Turkey will hold historic elections on June 24, when millions of its citizens will cast votes to choose their president and parliamentarians. On that day, the country will officially complete its transition to the presidential system of government. Over the next five years, the popularly-elected president and Parliament will jointly govern Turkey.
In this regard, it is noteworthy that the June 24 elections will be the first popular contest under the new system. A closer look at the electoral alliances, however, reveals that the situation is quite complicated. Therefore, I will first touch upon the various candidates and alliances and then provide an analysis of the election's probable outcome.
On June 24, Turkish voters will be presented with two ballots. The first ballot, which relates to the presidential race, will feature the names of several individuals. The ruling Justice and Development Party (AK Party) and the Nationalist Movement Party (MHP) recently formed the People's Alliance, which nominated Recep Tayyip Erdoğan as their presidential candidate.
The alliance will work together in the presidential and parliamentary elections. Provided the two political parties have been collaborating for some time now, the People's Alliance already has a clear framework, set of principles and list of campaign pledges. In this sense, it would not be wrong to argue that the People's Alliance is more prepared for the upcoming election than the rest.
Meanwhile, a number of opposition figures have volunteered to challenge the incumbent, Mr. Erdoğan, in the presidential race. It is important to note that there is some confusion within the opposition ranks and significant differences between their original plan and the current situation.
The main opposition Republican People's Party (CHP) for some time now has been leading the efforts to form an alliance to counter the People's Alliance. Their original plan was to broker a grand coalition between the various opposition parties for both the presidential and parliamentary races. In this regard, the CHP and other opposition movements attempted to launch a joint presidential campaign through, possibly, Abdullah Gül, who was elected president in 2007 with Erdoğan's blessings.
The main opposition party's goal was to twist the incumbent's arm by fielding a former AK Party politician in the presidential race. Although Gül signed off on this plan, the opposition parties eventually failed to reach an agreement. Seeing that there was no consensus among opposition leaders, Gül announced his decision to not participate in the election.The opposition's strategy for the upcoming presidential election thus collapsed. Instead, the various opposition parties agreed to form an alliance for the parliamentary election alone - which, admittedly, was a step back from the original blueprint. In the end, the CHP, the Felicity Party (SP), the Good Party (İP) and the Democratic Party (DP) formed the National Alliance as they agreed to join forces in the presidential race if it went to the second round.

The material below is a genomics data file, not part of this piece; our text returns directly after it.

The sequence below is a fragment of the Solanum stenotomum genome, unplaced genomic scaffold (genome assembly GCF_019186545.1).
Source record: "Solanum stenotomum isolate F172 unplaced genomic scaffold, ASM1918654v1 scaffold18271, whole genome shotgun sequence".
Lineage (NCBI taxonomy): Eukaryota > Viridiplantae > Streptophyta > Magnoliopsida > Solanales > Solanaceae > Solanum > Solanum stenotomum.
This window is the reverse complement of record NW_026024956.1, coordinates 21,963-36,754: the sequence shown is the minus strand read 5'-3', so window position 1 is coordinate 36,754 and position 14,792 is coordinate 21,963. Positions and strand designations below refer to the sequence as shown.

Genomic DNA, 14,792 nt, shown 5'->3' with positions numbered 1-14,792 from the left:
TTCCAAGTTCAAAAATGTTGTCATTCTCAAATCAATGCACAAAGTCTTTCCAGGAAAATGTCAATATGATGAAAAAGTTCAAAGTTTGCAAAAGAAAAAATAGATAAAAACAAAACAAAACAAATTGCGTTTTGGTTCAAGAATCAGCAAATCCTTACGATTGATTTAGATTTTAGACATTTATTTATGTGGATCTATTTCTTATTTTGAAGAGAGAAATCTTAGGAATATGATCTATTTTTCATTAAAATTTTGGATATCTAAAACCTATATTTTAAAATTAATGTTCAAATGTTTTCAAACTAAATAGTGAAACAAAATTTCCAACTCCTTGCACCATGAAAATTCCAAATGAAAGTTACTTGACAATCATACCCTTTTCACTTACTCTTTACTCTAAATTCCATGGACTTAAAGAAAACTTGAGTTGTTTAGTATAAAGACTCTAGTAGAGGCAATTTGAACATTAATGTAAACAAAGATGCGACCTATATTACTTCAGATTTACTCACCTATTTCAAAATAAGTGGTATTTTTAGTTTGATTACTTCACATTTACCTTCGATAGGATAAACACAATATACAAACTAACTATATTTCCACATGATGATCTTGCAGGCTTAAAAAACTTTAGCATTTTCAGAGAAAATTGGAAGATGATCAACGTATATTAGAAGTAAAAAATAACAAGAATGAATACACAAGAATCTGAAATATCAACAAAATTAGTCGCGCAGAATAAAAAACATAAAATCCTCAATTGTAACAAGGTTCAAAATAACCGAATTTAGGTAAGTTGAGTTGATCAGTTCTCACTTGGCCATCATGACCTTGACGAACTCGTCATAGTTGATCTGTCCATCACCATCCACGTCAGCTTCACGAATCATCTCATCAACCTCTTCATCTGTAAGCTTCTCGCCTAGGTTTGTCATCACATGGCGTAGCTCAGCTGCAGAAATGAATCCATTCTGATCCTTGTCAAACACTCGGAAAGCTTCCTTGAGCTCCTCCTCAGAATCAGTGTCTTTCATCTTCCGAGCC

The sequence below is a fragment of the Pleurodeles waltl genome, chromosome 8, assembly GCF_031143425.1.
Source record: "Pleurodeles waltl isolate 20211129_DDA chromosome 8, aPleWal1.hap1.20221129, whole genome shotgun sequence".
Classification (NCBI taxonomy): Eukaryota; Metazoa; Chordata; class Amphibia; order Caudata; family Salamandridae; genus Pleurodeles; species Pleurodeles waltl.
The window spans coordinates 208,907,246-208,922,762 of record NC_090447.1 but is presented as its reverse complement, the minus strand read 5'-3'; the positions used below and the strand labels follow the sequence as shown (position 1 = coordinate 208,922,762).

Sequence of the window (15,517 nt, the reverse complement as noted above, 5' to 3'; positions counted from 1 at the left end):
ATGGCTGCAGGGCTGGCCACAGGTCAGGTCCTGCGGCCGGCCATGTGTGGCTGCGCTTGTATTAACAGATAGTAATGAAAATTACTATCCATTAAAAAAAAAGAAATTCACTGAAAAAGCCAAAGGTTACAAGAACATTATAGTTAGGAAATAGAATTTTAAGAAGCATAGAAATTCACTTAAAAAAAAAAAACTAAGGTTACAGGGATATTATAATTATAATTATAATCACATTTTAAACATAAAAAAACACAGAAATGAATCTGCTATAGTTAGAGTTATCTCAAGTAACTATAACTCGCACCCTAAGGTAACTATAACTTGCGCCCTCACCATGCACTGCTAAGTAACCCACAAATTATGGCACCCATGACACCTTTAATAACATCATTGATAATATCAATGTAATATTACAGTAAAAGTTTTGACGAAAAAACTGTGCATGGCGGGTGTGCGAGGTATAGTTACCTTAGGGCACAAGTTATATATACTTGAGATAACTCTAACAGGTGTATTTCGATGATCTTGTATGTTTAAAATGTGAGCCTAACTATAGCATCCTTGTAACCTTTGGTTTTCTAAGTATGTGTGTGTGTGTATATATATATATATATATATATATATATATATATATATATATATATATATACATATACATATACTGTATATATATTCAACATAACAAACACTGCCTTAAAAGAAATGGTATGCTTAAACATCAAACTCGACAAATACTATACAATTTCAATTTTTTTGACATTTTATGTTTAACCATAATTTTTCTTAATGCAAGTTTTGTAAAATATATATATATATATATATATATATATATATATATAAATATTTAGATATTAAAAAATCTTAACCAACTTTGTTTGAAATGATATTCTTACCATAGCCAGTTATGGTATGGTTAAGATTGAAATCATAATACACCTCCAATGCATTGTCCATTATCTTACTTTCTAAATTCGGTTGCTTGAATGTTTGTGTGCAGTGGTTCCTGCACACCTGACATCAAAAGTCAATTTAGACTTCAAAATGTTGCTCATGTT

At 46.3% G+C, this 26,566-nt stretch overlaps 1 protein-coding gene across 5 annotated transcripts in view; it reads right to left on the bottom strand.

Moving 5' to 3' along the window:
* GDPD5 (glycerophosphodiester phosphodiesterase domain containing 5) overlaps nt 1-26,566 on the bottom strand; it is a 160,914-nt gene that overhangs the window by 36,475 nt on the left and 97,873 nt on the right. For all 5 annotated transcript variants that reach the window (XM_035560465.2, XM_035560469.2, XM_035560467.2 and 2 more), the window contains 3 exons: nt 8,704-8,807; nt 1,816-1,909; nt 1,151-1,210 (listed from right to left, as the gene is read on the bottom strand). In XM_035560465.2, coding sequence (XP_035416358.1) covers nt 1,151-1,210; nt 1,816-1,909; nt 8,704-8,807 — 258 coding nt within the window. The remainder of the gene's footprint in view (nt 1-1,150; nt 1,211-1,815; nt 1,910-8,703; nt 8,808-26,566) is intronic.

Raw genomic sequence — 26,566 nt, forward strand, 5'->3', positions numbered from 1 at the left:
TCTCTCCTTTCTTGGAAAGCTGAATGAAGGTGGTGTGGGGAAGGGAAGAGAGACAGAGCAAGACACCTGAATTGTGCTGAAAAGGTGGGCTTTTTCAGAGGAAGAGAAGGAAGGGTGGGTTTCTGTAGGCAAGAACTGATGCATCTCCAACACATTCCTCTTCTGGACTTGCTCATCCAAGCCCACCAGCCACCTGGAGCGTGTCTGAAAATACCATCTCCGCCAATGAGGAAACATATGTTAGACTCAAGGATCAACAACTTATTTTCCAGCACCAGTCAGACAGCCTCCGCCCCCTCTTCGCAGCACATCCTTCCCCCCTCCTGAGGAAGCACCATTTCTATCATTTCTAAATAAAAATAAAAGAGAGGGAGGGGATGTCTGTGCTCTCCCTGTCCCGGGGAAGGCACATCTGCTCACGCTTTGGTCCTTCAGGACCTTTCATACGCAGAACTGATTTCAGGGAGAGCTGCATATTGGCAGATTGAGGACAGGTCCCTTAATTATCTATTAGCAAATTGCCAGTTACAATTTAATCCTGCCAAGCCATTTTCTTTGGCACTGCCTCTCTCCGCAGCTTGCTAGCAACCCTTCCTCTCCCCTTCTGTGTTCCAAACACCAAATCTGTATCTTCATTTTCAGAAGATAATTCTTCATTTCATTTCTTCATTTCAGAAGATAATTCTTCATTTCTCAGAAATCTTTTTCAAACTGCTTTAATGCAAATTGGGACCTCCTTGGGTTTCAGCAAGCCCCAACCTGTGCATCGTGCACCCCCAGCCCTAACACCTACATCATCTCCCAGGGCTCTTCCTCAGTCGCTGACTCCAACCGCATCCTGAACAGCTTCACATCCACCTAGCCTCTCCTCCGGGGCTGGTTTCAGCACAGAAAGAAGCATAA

In the first round of the presidential race, however, the various opposition parties will work individually. Muharrem İnce, Meral Akşener and Temel Karamollaoğlu have been endorsed by the CHP, the İP and the SP, respectively. Having been denied a seat at the National Alliance's table, the Peoples' Democratic Party (HDP) nominated its former co-chair Selahattin Demirtaş.
So what should we expect on June 24? What are the strengths and weaknesses of the various candidates and alliances?
Needless to say, President Recep Tayyip Erdoğan is the clear front-runner in the 2018 presidential race, mainly because half the electorate is happy with his actions and confident in his future plans.
Erdoğan most recently entered the presidential election on Aug. 10, 2014, which he won with 51 percent of the vote. In November 2015, the AK Party maintained its parliamentary majority by claiming 49.5 percent. Provided that no major systemic changes have occurred in Turkey since then and the country took important steps like successfully completing Operation Olive Branch, it is possible to say that President Erdoğan will secure the same level of support.
Moreover, it is important to note that the Turkish president has been nominated by the People's Alliance. Under these circumstances, supporters of the MHP, who constitute roughly 10 percent of the electorate, will presumably support their party's candidate. In other words, the People's Alliance has the potential to comfortably win a simple majority.
Had Turkey's opposition parties reached an agreement to jointly support a single presidential candidate, they could have had an opportunity to turn things around. But Akşener's refusal to cooperate made a joint presidential campaign impossible. Another important point is that İnce and Akşener are more likely to compete against each other than lure away Erdoğan's supporters. The HDP's decision to nominate Selahattin Demirtaş, in turn, created further divisions within the opposition bloc, which consists of three pieces.The reason for this state of fragmentation is that opposition parties have been planning for the second round of the presidential election. As such, the various opposition candidates will try to come second in the first round, hoping to qualify for the second round if Erdoğan fails to win in the first round. In this sense, opposition candidates expect to be jointly endorsed by the various opposition parties in the second round. If there is a second round, they will have competed against Erdoğan and made history by winning the opposition's support. At the very least, they want to give this plan a shot.
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